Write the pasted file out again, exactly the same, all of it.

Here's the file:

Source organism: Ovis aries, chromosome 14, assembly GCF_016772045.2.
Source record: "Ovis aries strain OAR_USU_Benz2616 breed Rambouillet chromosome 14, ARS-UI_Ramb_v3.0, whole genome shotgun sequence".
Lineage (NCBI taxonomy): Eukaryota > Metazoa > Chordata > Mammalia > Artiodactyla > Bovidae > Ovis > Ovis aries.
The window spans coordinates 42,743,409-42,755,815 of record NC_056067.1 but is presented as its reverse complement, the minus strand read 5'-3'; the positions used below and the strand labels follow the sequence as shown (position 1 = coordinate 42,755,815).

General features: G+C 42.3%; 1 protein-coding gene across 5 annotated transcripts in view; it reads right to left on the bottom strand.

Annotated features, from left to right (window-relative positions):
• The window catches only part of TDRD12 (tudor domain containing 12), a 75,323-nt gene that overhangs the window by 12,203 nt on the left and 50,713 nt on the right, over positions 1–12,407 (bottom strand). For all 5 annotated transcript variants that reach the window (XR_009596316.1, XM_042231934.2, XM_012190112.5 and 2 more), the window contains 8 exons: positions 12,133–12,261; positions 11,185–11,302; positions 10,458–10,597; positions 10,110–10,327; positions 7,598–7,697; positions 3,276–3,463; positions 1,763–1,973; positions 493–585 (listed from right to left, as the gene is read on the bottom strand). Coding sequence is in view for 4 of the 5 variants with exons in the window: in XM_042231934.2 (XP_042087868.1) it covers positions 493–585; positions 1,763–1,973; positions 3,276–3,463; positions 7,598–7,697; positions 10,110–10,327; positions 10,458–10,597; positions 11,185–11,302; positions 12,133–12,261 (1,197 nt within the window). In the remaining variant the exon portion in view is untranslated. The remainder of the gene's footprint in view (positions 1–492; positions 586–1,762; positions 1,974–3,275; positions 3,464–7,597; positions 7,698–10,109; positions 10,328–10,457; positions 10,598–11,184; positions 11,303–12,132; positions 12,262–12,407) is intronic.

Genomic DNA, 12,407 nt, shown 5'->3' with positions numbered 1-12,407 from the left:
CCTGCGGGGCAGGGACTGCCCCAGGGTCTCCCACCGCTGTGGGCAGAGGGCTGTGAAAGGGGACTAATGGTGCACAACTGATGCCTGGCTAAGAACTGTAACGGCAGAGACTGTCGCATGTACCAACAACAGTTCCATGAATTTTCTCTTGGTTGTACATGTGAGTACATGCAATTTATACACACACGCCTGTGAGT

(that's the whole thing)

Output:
Source organism: Ovis aries, chromosome 14, assembly GCF_016772045.2.
Source record: "Ovis aries strain OAR_USU_Benz2616 breed Rambouillet chromosome 14, ARS-UI_Ramb_v3.0, whole genome shotgun sequence".
Lineage (NCBI taxonomy): Eukaryota > Metazoa > Chordata > Mammalia > Artiodactyla > Bovidae > Ovis > Ovis aries.
The window spans coordinates 42,743,409-42,755,815 of record NC_056067.1 but is presented as its reverse complement, the minus strand read 5'-3'; the positions used below and the strand labels follow the sequence as shown (position 1 = coordinate 42,755,815).

General features: G+C 42.3%; 1 protein-coding gene across 5 annotated transcripts in view; it reads right to left on the bottom strand.

Annotated features, from left to right (window-relative positions):
• The window catches only part of TDRD12 (tudor domain containing 12), a 75,323-nt gene that overhangs the window by 12,203 nt on the left and 50,713 nt on the right, over positions 1–12,407 (bottom strand). For all 5 annotated transcript variants that reach the window (XR_009596316.1, XM_042231934.2, XM_012190112.5 and 2 more), the window contains 8 exons: positions 12,133–12,261; positions 11,185–11,302; positions 10,458–10,597; positions 10,110–10,327; positions 7,598–7,697; positions 3,276–3,463; positions 1,763–1,973; positions 493–585 (listed from right to left, as the gene is read on the bottom strand). Coding sequence is in view for 4 of the 5 variants with exons in the window: in XM_042231934.2 (XP_042087868.1) it covers positions 493–585; positions 1,763–1,973; positions 3,276–3,463; positions 7,598–7,697; positions 10,110–10,327; positions 10,458–10,597; positions 11,185–11,302; positions 12,133–12,261 (1,197 nt within the window). In the remaining variant the exon portion in view is untranslated. The remainder of the gene's footprint in view (positions 1–492; positions 586–1,762; positions 1,974–3,275; positions 3,464–7,597; positions 7,698–10,109; positions 10,328–10,457; positions 10,598–11,184; positions 11,303–12,132; positions 12,262–12,407) is intronic.

Genomic DNA, 12,407 nt, shown 5'->3' with positions numbered 1-12,407 from the left:
CCTGCGGGGCAGGGACTGCCCCAGGGTCTCCCACCGCTGTGGGCAGAGGGCTGTGAAAGGGGACTAATGGTGCACAACTGATGCCTGGCTAAGAACTGTAACGGCAGAGACTGTCGCATGTACCAACAACAGTTCCATGAATTTTCTCTTGGTTGTACATGTGAGTACATGCAATTTATACACACACGCCTGTGAGT